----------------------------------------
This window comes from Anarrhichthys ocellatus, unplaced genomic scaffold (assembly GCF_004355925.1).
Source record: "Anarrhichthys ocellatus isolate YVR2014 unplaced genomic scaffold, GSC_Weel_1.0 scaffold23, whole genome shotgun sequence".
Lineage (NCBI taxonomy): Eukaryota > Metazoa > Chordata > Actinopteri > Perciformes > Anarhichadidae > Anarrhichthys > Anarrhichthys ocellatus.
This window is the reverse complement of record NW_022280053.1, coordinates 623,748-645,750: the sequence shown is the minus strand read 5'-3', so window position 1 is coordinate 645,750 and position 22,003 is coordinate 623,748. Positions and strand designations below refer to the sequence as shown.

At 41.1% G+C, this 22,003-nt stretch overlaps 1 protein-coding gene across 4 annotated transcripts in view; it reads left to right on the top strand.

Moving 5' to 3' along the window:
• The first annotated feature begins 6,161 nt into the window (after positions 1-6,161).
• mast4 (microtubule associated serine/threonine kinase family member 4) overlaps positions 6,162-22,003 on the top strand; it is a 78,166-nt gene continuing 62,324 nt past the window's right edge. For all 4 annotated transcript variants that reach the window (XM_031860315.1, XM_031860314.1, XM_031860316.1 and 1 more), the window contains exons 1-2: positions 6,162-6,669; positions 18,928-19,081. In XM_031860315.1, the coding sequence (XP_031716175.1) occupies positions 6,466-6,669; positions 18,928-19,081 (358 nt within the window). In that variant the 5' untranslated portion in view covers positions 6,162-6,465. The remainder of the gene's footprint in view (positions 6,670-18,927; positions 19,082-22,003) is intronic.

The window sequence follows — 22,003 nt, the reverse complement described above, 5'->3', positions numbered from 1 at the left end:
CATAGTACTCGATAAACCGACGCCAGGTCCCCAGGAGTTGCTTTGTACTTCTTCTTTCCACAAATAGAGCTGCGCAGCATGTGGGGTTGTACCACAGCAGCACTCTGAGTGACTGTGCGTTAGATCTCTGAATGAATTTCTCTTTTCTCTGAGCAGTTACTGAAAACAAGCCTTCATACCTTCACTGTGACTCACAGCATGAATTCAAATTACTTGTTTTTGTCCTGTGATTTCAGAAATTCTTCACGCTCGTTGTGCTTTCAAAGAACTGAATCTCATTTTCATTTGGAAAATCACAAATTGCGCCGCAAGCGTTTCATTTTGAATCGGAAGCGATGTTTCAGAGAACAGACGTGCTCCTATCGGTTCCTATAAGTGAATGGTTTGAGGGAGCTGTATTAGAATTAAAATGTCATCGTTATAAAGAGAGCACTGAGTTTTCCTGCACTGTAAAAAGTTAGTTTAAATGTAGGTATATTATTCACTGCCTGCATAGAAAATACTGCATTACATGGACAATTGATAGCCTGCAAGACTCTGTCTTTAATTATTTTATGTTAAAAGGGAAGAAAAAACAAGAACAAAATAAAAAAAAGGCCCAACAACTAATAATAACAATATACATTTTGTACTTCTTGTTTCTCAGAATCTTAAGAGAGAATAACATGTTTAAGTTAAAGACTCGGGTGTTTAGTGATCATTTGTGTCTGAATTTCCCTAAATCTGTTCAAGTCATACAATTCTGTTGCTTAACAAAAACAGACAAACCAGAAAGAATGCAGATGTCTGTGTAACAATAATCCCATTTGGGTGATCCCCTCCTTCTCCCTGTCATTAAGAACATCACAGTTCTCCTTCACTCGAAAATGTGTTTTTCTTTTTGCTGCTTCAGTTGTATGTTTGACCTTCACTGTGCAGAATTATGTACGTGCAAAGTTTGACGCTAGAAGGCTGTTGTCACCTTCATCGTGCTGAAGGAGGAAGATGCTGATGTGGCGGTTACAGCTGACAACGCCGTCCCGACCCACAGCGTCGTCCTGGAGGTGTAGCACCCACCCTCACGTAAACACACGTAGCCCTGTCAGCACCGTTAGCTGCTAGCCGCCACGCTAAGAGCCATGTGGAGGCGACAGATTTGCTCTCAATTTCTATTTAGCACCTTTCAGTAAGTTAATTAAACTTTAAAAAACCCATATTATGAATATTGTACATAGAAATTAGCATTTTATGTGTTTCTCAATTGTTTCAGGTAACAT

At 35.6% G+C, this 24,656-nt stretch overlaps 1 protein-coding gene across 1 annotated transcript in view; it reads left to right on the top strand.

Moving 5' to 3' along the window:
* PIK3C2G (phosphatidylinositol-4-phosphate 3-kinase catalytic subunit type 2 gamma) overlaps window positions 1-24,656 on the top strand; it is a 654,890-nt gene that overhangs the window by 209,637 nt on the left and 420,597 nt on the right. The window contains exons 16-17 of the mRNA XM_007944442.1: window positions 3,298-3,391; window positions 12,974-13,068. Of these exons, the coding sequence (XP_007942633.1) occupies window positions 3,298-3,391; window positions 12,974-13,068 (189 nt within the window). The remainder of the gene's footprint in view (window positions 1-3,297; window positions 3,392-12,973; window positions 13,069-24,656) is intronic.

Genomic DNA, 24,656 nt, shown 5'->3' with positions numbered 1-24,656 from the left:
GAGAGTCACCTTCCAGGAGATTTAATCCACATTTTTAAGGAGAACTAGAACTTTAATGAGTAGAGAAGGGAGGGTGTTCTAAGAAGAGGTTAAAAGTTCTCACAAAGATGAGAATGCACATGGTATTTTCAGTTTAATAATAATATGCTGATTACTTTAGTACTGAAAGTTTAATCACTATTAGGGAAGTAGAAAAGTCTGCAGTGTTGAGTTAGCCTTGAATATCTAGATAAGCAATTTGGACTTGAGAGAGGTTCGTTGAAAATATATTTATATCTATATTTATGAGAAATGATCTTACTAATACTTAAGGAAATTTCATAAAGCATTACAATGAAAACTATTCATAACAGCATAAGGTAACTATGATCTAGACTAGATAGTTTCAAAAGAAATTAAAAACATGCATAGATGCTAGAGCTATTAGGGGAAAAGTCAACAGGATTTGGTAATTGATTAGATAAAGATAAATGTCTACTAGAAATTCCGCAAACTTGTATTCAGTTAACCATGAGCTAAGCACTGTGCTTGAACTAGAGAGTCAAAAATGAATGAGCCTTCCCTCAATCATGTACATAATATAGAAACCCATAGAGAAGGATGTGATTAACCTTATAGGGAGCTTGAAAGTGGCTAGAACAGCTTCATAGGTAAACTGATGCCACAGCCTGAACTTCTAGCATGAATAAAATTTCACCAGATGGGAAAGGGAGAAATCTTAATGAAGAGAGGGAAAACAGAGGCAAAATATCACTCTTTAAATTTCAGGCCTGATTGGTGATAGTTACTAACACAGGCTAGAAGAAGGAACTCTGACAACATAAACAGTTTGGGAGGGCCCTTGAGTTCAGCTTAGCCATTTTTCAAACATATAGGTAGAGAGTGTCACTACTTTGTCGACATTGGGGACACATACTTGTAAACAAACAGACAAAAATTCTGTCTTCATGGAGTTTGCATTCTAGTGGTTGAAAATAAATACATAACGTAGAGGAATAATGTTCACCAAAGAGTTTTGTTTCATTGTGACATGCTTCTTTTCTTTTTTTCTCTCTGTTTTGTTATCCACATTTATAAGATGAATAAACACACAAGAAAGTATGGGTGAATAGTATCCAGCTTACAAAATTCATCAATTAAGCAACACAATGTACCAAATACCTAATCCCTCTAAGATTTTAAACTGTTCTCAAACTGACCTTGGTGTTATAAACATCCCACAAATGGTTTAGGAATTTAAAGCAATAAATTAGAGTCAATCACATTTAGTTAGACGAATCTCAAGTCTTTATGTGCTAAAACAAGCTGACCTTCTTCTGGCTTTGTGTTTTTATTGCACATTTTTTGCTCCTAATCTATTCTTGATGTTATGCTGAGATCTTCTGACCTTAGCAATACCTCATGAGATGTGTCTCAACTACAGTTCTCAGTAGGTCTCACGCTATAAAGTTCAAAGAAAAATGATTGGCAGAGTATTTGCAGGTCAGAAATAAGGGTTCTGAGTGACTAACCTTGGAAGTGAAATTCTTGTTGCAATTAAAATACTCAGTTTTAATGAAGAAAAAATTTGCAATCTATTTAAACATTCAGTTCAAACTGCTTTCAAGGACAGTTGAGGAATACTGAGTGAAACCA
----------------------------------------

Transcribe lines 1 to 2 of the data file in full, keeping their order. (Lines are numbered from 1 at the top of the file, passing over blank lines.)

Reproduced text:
This window comes from Anarrhichthys ocellatus, unplaced genomic scaffold (assembly GCF_004355925.1).
Source record: "Anarrhichthys ocellatus isolate YVR2014 unplaced genomic scaffold, GSC_Weel_1.0 scaffold23, whole genome shotgun sequence".